At the turn of the millennium, Krzysztof Warlikowski claimed the time for European directors to be singularly involved in their own languages and forms had come to an end. Warlikowski cited in particular the theatrical language of Tadeusz Kantor, suspended between Wielopole and Krakow. ‘Now,’ Warlikowski asserted, ‘no matter what we say, we speak with a common language. It is no longer the language of certain theatrical forms of the “East”.’ Wrestling with Warlikowski’s assertion, I will consider the circulation of discourses around the Holocaust and anti-Semitism that position and construct pan-European memories. Juxtaposing Kantor and Warlikowski, I argue that there is always the danger that performance strategies that open up historical questions embedded in nuanced social and political specificities to universalised paradigms will end up everywhere and nowhere at once. Universalization of historical specificity can also lend itself all too easily to justifying defence mechanisms, denial strategies and apologetic uses. As opposed to inhibiting genuine critiques of problematic, nationally inflected or distorted historiographies, Kantor and Warlikowski’s productions have variously attempted to mitigate the tensions between the particular of the Polish with the more general European or even global in relation to Polish/Jewish histories and lives. As a result, they are argumentative and open-ended rather than apodictic. I will analyse the modes in which these theatre makers have both fought against self-assured or biased attempts at closure in Polish historiography on Polish/Jewish relations in their refusal to disguise or banish the unbearable excesses of the past.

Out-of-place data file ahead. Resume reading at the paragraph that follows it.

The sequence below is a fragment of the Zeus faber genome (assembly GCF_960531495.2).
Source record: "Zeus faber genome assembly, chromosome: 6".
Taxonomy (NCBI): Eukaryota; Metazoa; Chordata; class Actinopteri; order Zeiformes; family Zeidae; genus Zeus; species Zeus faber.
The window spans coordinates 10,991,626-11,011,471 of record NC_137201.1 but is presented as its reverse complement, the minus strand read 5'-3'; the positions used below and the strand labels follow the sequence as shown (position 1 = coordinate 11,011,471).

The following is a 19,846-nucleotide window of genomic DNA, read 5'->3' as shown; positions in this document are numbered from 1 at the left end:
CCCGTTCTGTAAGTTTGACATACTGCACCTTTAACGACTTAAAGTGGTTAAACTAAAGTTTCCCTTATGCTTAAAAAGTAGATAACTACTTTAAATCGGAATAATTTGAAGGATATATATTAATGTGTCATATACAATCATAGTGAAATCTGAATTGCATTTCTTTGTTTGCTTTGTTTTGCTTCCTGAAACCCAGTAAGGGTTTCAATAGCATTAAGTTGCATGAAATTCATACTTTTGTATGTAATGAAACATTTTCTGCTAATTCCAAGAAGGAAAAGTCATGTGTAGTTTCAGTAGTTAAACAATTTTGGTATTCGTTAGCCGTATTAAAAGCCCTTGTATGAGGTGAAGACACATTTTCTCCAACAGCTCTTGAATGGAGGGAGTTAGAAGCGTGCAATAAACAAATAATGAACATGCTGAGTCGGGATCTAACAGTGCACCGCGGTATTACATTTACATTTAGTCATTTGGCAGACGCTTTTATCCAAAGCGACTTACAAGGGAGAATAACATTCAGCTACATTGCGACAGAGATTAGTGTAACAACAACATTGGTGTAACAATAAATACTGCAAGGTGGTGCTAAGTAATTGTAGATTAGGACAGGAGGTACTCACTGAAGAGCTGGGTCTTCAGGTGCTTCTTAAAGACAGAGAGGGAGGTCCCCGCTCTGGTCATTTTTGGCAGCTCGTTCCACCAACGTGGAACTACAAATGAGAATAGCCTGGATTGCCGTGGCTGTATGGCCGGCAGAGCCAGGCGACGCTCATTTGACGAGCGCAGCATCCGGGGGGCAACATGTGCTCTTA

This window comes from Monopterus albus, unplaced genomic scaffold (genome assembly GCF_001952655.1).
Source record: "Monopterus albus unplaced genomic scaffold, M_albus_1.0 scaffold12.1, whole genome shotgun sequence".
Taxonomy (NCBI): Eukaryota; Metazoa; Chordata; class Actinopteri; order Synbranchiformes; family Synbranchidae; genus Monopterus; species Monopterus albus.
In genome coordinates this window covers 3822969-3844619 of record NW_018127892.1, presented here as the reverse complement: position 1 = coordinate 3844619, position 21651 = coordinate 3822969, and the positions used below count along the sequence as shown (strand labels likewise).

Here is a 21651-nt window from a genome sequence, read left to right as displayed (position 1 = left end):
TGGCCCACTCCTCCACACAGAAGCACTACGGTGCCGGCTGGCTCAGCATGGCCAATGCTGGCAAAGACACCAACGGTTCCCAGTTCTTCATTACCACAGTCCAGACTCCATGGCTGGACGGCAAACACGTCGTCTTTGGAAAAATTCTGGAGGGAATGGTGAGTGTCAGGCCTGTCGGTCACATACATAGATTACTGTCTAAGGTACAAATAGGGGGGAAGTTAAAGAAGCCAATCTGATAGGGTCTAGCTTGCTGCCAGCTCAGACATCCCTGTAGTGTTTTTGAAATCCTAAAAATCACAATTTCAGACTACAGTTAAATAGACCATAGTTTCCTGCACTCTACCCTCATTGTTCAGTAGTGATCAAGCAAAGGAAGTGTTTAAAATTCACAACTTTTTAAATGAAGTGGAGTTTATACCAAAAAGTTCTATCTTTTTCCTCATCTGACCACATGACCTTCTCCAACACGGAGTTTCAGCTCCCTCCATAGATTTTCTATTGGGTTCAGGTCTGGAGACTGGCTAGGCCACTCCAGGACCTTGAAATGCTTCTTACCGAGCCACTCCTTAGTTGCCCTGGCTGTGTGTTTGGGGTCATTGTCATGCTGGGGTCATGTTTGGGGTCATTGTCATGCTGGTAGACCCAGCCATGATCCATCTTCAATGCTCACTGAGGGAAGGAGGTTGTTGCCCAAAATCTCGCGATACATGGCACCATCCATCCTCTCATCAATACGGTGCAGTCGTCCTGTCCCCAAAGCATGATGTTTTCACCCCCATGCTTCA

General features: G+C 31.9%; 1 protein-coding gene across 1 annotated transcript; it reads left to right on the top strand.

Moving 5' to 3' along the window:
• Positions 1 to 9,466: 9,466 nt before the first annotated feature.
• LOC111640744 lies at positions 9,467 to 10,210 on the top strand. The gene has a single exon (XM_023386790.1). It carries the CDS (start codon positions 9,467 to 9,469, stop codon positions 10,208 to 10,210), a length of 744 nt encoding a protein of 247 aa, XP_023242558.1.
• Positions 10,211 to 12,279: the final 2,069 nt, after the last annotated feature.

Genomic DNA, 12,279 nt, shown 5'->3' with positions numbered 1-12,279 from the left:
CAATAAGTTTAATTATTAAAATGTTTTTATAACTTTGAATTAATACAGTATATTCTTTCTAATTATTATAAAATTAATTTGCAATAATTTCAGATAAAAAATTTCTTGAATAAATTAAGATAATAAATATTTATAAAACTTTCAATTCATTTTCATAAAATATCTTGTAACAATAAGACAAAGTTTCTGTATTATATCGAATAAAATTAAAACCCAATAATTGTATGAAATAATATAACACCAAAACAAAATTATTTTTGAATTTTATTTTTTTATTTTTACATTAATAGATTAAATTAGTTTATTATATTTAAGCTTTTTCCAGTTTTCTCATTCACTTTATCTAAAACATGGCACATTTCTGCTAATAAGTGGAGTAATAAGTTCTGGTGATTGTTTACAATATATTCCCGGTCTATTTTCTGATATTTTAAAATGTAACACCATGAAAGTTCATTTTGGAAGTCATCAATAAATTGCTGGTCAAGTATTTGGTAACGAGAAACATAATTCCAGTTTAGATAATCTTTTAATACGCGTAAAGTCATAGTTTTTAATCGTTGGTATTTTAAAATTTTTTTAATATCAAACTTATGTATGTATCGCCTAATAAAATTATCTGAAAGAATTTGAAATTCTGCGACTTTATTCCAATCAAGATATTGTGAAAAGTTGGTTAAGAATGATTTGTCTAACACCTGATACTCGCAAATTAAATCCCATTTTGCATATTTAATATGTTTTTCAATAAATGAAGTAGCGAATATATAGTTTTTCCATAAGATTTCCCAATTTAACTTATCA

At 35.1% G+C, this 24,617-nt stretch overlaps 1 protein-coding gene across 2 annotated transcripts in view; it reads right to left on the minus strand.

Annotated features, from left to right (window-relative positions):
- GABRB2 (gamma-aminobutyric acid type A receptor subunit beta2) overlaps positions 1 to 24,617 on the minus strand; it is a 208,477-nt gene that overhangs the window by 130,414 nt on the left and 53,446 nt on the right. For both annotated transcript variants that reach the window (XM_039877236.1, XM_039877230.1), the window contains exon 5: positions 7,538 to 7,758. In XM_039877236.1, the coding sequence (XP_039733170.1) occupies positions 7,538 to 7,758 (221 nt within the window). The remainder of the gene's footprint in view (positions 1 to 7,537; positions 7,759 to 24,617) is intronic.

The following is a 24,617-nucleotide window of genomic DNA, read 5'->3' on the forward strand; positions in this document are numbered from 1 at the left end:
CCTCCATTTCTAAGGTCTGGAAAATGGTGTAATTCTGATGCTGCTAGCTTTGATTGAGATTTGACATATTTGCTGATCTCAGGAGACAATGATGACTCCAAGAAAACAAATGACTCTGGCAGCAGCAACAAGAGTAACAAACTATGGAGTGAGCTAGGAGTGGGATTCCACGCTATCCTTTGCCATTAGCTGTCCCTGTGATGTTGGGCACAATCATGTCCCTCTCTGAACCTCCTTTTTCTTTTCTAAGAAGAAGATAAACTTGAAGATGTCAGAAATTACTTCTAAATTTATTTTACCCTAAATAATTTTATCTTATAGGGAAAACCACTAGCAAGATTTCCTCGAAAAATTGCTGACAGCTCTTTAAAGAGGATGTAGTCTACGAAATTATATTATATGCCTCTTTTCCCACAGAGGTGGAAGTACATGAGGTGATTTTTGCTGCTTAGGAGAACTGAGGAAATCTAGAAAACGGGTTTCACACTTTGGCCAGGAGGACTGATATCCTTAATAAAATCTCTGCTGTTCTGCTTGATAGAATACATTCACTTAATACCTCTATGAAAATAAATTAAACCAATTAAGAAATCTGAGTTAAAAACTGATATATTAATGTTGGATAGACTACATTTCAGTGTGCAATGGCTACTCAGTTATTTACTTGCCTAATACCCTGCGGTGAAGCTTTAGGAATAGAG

Bio:

Bryce Lease is Senior Lecturer in Drama & Theatre at Royal Holloway, University of London. Recent articles have appeared in CTR, TDR and TRI, and his monograph After ’89: Polish Theatre and the Political is published by Manchester University Press in early 2016. He is currently Primary Investigator on the AHRC-funded project ‘Sequins, Self & Struggle: Archiving and Performing Sex, Place and Class in Cape Town Pageants’.

 

MA Creative Enterprise Scholarship Scheme 2016-17_DEADLINE 22 May 2016

The School of Arts and Communication Design is pleased to announce the availability of a Scholarship Scheme for the three pathways of the MA Creative Enterprise: Art, Communication Design and Film, for the Academic Year 2016-17. The Scheme will award a tuition fee discount of £1,000.00 to the best candidate for each of the three pathways.

The closing date for applications to the Scholarship is 22 May. You can find details of the scholarship and the application form here:

MACE Scholarship Scheme 2016-17 Application form

 

 

International Conference- LIBERATION STRUGGLES, THE ‘FALLING OF THE EMPIRE’ AND THE BIRTH [THROUGH IMAGES] OF AFRICAN NATIONS_27th January 2016

International Conference

LIBERATION STRUGGLES, THE ‘FALLING OF THE EMPIRE’

AND THE BIRTH [THROUGH IMAGES]

OF AFRICAN NATIONS

Centre for Film Aesthetics and Cultures, University of Reading, Reading

27th January 2016

FINAL PROGRAMME

CFAC conference

© Rute Magalhães / Luhuna Carvalho – Ruy Duarte de Carvalho e Beto Moura Pires na rodagem de Ofícios

Attendance is free but booking is required. To register, please email cfac@reading.ac.uk

http://www.reading.ac.uk/cfac/events/cfac-forthcomingevents.aspx